It is, at first glance, a harsh and barren land, nearly 62,000 acres of not all that much. It truly fits the 1651 description of a surveyor named Ludlow reporting back to the rapacious Oliver Cromwell in telling language: “It is a country where there is not water enough to drown a man, wood enough to hang one, nor earth enough to bury them.”

But look more closely, at the cracks riddling the great flagstones of karst, and you’ll find a thousand microclimates—from Mediterranean to Alpine—safe from the scouring winds where 75% of the plantlife found in Ireland, including 23 species of orchid.

The Burren is a wonderful place to explore on horseback or on foot—the office of the Burren National Park in Corofin offers free short guided walks from April through August (you must book those ahead).

Of just go it alone. You can pick up pamphlets and excellent maps in the Burren Centre in little Kilfenora, a village of just 220 souls (though instantly familiar to anyone who watched the TV show Father Ted filmed here in the mid 1990s).

Kilfenora also has several lovely High Crosses in and around the roofless little 12th century cathedral (in 2005, several of the crosses were moved from the graveyard to the church under a new glass roof; also interesting is that, through an ecclesiastical quirk, the Pope is also the local bishop).

The maps they sell of the Burren mark every little ruined church and prehistoric site across the Burren, allowing you to go on an Indiana Jones hunt for things like dolmens—Neolithic portal tombs built like Flintstones-style house of cards and dating back 4,900 to 6,200 years—and not just the poster child tomb that all the bus tours hit, the admittedly dramatic Poulnabrone Dolmen.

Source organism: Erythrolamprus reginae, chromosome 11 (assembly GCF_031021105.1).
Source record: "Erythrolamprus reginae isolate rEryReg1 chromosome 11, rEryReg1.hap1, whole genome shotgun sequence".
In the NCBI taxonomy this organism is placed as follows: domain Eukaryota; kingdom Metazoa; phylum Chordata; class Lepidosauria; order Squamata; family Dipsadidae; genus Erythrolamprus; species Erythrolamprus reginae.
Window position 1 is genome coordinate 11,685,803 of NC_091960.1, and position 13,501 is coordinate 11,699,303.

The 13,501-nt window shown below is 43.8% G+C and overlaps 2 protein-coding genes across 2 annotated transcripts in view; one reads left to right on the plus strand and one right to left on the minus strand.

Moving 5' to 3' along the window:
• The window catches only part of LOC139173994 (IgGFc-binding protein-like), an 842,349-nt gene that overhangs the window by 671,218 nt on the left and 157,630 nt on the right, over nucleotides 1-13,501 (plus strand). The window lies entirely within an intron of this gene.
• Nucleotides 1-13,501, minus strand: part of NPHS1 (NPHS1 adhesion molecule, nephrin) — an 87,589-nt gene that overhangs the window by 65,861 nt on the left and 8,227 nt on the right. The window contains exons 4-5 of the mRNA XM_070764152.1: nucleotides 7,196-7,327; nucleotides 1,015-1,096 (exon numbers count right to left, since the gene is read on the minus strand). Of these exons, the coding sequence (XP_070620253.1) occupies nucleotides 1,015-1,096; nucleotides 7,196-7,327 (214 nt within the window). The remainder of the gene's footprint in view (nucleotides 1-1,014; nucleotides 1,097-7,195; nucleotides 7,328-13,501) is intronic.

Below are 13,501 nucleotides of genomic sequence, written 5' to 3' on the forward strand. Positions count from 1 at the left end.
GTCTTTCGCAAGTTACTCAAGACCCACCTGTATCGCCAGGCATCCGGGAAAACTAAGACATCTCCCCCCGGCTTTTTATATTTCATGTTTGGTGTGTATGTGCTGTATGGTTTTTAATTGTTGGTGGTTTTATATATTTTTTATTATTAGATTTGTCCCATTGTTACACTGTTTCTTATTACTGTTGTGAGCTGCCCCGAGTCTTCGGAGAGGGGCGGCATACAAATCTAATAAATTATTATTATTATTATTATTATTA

Doolin & The Cliffs of Moher

Just south of Doolin—a curiously spread-out village with an outsized reputation for traditional music, and hence a bunch of pubs and B&Bs for the enjoyment thereof (and, in summer, catch ferries to the Aran Islands)—the road rises to one of the most famous sights in all of Ireland: The Cliffs of Insanity.

No, that‘s just what they called them when the used them as a shooting location for The Princess Bride.

The real name is the Cliffs of Moher, a sea precipice of sandstone layered with black shale undulating along 8km (5 miles) of coastline and dropping a sheer 203m (666 feet) into the crashing waters of the Atlantic.

There is a 19th century viewing tower and a clifftop path, but for god’s sake watch your footing, and don’t climb over any railings. The wind here can gust quite strong, and did I mention it’s 666 feet down?

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This article was by Reid Bramblett and last updated in September 2011.
All information was accurate at the time.

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Copyright © 1998–2013 by Reid Bramblett. Author: Reid Bramblett.